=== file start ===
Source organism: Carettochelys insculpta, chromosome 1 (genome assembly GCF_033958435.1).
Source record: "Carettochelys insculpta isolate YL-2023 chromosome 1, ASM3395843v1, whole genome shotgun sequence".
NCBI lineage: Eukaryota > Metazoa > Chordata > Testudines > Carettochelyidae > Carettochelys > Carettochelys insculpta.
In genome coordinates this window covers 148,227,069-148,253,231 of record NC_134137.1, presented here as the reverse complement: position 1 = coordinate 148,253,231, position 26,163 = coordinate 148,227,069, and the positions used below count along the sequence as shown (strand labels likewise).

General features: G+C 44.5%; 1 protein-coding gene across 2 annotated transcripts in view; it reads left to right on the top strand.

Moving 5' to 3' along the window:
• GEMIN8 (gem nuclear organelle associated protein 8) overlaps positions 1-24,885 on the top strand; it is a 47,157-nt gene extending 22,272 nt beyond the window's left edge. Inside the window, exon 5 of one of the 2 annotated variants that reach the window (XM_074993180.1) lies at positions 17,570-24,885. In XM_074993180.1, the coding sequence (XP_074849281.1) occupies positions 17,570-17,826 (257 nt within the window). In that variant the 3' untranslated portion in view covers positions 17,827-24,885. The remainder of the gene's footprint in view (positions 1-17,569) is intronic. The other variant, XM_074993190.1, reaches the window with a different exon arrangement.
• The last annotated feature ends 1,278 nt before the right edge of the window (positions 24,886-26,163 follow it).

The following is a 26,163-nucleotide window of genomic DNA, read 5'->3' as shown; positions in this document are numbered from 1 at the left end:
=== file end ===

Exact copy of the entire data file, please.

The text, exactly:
Source organism: Carettochelys insculpta, chromosome 1 (genome assembly GCF_033958435.1).
Source record: "Carettochelys insculpta isolate YL-2023 chromosome 1, ASM3395843v1, whole genome shotgun sequence".
NCBI lineage: Eukaryota > Metazoa > Chordata > Testudines > Carettochelyidae > Carettochelys > Carettochelys insculpta.
In genome coordinates this window covers 148,227,069-148,253,231 of record NC_134137.1, presented here as the reverse complement: position 1 = coordinate 148,253,231, position 26,163 = coordinate 148,227,069, and the positions used below count along the sequence as shown (strand labels likewise).

General features: G+C 44.5%; 1 protein-coding gene across 2 annotated transcripts in view; it reads left to right on the top strand.

Moving 5' to 3' along the window:
• GEMIN8 (gem nuclear organelle associated protein 8) overlaps positions 1-24,885 on the top strand; it is a 47,157-nt gene extending 22,272 nt beyond the window's left edge. Inside the window, exon 5 of one of the 2 annotated variants that reach the window (XM_074993180.1) lies at positions 17,570-24,885. In XM_074993180.1, the coding sequence (XP_074849281.1) occupies positions 17,570-17,826 (257 nt within the window). In that variant the 3' untranslated portion in view covers positions 17,827-24,885. The remainder of the gene's footprint in view (positions 1-17,569) is intronic. The other variant, XM_074993190.1, reaches the window with a different exon arrangement.
• The last annotated feature ends 1,278 nt before the right edge of the window (positions 24,886-26,163 follow it).

The following is a 26,163-nucleotide window of genomic DNA, read 5'->3' as shown; positions in this document are numbered from 1 at the left end: